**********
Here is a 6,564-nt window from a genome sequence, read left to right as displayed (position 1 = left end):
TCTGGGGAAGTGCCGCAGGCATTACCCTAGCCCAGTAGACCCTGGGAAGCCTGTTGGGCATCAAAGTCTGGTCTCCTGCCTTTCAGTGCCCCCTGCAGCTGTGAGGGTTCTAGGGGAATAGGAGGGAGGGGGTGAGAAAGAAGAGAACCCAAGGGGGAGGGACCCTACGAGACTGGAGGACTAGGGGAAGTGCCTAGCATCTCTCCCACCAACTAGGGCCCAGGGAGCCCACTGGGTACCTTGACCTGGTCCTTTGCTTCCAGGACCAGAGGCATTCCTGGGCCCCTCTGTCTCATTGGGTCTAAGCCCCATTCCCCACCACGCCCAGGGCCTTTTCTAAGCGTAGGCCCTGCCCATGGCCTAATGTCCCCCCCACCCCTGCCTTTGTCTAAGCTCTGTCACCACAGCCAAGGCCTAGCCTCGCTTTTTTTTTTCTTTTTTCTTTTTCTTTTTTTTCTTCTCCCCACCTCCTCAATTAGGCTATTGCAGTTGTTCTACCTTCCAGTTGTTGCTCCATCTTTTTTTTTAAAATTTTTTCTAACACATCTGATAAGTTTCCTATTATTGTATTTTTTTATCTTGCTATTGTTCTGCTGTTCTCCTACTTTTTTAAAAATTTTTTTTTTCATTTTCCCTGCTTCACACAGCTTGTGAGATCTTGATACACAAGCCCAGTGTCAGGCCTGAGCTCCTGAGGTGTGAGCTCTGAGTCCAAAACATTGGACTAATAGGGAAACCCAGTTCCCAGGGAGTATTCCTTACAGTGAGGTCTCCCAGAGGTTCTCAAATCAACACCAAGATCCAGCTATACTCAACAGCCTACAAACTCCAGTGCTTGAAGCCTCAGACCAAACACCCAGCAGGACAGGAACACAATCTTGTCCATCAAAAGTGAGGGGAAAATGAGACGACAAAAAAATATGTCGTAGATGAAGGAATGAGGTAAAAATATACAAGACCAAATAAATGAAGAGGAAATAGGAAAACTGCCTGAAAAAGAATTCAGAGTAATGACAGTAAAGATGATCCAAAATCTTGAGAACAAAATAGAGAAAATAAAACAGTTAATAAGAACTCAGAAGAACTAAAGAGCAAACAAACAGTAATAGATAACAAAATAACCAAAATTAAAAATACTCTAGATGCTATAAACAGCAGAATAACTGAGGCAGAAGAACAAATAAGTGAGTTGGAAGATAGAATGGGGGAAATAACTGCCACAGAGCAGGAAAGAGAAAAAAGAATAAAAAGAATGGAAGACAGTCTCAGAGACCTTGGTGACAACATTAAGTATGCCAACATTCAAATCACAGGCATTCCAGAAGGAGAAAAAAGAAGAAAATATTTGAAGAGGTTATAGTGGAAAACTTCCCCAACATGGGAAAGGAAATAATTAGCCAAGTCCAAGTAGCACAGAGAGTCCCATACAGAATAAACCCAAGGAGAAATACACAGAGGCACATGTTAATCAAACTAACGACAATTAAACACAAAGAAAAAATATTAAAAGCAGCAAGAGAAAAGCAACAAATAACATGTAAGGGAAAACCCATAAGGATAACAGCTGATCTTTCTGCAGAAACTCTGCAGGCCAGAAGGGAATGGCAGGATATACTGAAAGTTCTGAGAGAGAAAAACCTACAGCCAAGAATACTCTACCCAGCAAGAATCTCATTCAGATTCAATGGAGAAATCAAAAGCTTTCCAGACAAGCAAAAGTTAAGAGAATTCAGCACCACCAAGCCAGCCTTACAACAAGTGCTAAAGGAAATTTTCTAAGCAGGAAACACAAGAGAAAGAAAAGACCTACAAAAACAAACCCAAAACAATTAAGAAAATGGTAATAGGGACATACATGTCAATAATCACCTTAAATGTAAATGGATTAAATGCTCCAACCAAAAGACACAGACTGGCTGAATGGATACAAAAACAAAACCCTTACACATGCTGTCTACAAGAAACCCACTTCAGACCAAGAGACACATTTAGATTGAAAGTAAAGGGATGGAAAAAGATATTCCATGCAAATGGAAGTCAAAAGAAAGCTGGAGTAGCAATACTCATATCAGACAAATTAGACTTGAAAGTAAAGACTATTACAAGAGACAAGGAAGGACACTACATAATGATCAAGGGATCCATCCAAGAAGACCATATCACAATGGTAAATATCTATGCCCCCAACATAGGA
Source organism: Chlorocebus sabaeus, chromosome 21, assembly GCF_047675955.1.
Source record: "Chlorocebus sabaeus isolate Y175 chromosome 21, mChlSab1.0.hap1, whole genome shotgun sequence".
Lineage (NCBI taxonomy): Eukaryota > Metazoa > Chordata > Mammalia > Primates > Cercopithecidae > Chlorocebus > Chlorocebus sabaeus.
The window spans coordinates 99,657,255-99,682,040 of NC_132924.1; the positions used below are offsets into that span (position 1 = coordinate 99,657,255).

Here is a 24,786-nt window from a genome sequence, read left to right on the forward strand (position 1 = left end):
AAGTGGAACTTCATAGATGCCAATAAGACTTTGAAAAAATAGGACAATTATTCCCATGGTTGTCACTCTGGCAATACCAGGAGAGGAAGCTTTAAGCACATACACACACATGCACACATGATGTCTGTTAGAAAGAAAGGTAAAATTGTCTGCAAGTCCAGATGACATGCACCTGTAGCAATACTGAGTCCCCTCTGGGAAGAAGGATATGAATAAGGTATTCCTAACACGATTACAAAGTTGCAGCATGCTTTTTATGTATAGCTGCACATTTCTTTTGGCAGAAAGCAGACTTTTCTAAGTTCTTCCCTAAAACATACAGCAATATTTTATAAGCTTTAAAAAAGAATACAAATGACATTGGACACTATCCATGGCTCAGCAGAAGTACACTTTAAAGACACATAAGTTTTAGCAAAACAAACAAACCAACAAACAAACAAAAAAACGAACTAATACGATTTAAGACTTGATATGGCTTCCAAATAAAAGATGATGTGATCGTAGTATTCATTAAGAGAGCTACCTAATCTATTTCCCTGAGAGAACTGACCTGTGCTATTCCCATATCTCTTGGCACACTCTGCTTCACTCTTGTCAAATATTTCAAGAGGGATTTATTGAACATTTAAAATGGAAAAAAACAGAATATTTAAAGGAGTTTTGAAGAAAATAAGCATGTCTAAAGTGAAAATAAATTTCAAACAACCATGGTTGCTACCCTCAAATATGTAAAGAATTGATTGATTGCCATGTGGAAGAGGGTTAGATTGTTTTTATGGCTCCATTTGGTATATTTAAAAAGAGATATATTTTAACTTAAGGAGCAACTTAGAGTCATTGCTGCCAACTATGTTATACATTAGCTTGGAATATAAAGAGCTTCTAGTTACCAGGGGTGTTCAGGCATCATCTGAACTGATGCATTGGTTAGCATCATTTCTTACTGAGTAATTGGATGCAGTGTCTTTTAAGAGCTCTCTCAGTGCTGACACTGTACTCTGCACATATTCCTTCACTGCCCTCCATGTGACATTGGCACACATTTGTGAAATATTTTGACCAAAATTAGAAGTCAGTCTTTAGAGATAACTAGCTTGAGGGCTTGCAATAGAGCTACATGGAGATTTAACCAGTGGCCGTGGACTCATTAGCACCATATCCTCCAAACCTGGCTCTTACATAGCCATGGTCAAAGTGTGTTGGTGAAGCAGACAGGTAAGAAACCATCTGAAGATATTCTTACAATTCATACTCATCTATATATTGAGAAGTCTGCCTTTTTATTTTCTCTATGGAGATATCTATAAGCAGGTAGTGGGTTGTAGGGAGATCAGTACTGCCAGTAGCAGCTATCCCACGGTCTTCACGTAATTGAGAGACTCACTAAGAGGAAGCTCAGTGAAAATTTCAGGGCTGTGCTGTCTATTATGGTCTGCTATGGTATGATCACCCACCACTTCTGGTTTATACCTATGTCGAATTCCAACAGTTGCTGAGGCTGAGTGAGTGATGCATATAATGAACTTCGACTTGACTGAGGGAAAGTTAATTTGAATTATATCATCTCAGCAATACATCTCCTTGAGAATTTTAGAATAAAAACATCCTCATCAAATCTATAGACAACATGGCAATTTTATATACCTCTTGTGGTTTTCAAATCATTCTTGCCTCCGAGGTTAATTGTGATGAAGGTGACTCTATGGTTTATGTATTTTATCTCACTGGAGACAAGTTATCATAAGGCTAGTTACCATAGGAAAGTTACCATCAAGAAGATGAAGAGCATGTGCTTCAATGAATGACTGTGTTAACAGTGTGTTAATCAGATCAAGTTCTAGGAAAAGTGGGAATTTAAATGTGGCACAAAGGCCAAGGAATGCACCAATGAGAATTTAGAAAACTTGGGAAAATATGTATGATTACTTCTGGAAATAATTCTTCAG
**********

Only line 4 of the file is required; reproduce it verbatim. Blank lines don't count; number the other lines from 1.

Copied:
Source record: "Chlorocebus sabaeus isolate Y175 chromosome 21, mChlSab1.0.hap1, whole genome shotgun sequence".